When thinking about what will determine the prosperity and well-being of citizens living in the euro area, five issues are central. This column, part of VoxEU's Euro Area Reform debate, argues that the important CEPR Policy Insight by a team of French and German economists makes an important contribution to two of them, but leaves aside some of the most crucial ones: European public goods, a proper fiscal stance and major national reforms. It also argues that its compromise on sovereign debt appears unbalanced.

By: Guntram B. Wolff Topic: European Macroeconomics & Governance, Finance & Financial Regulation Date: May 4, 2018
Read article Download PDF More on this topic

Working Paper

State contingent debt as insurance for euro-area sovereigns

Since the financial crisis, EU countries' economies have recovered to the point that they are exiting their adjustment programmes. Institutional stability mechanisms have been improved at the European level, with the promotion of the banking union and the establishment of a European Monetary Fund, for instance. However, the authors argue that such crisis contingencies should include markets in their risk-sharing, which would require better coordination with institutions.

By: Maria Demertzis and Stavros Zenios Topic: Finance & Financial Regulation Date: April 26, 2018
Read article More on this topic More by this author

Blog Post

Building a stable european deposit insurance scheme

Deposit insurance, like any insurance scheme, raises moral hazard concerns. Such concerns arising from European deposit insurance can be alleviated through a country-specific component in the risk-based premium for deposit insurance and limits on sovereign bond exposures on bank balance sheets. This column argues, however, that proposals to maintain national compartments in a new European Deposit Insurance Scheme are self-defeating, as such compartments can be destabilising in times of crisis.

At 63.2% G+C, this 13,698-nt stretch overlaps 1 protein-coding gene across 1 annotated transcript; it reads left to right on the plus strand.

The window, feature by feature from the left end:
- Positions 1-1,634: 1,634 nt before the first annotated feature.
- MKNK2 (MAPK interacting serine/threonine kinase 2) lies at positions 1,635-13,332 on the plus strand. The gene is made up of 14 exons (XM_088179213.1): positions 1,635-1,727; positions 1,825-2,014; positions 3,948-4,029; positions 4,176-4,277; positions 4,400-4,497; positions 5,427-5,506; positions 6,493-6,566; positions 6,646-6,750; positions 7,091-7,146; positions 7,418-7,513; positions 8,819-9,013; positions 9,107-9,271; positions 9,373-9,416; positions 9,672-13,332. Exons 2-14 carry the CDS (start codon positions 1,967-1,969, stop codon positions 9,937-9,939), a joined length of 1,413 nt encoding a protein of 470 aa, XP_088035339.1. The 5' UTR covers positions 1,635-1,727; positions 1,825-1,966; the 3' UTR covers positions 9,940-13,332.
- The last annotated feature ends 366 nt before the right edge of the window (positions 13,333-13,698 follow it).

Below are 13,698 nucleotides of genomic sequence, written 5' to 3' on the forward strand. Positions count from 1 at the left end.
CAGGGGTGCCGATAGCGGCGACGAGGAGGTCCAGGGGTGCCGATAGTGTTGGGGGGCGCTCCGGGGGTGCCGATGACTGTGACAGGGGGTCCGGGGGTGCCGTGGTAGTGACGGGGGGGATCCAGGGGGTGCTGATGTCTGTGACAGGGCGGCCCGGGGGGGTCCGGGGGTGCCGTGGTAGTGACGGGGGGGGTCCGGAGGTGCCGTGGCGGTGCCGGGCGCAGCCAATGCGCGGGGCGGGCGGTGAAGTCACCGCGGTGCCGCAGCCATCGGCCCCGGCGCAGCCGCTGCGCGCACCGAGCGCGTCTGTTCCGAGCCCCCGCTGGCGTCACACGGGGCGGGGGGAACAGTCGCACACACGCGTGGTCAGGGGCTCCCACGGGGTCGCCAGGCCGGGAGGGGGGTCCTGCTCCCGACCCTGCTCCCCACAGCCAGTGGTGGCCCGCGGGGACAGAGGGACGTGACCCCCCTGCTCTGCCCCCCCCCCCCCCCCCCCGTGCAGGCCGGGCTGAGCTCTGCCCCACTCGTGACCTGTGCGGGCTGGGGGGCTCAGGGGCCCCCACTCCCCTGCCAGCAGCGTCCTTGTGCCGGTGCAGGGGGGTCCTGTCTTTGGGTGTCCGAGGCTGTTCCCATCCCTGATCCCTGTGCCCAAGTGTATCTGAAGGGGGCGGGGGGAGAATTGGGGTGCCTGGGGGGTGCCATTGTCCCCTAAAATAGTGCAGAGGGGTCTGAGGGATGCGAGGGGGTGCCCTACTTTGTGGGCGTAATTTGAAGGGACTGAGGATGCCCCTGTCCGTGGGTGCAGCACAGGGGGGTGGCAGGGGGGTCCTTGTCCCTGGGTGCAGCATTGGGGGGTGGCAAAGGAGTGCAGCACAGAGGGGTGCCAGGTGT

By: Dirk Schoenmaker Topic: Finance & Financial Regulation Date: April 19, 2018
Read article More on this topic More by this author

Blog Post

The debate on euro-area reform

A paper jointly written by 14 French and German economists set off a debate about the reform of euro-area macroeconomic governance. We review economists’ opinions about it.

By: Silvia Merler Topic: Finance & Financial Regulation Date: April 16, 2018
Read article More on this topic More by this author

Blog Post

Latvia’s money laundering scandal

Latvia’s third largest bank ABLV sought emergency liquidity from the ECB and eventually voted to start a process of voluntary liquidation, after being accused by US authorities of large-scale money laundering and having failed to produce a survival plan. What does it mean for the ECB?

By: Silvia Merler Topic: Finance & Financial Regulation Date: April 9, 2018
Read article More on this topic More by this author

Opinion

The Lesser Evil for the Eurozone

For three decades, the consensus within the European Commission and the European Central Bank on the need for market reforms and sound public finances has been strong enough to overcome opposition in small countries and outlast procrastination in large ones. Today, however, the Eurozone playing field has become a battleground.

By: Jean Pisani-Ferry Topic: Finance & Financial Regulation Date: April 4, 2018
Read article More by this author

Podcast

Podcast

Director's Cut: Developing deposit insurance in Europe

In this week’s Director’s Cut of ‘The Sound of Economics’ podcast, Bruegel director Guntram Wolff talks with Nicolas Véron, senior fellow at Bruegel, about the implementation of a European Deposit Insurance Scheme (EDIS), one of the three pillars needed for the completion of banking union.

By: The Sound of Economics Topic: European Macroeconomics & Governance, Finance & Financial Regulation Date: April 3, 2018
Load more posts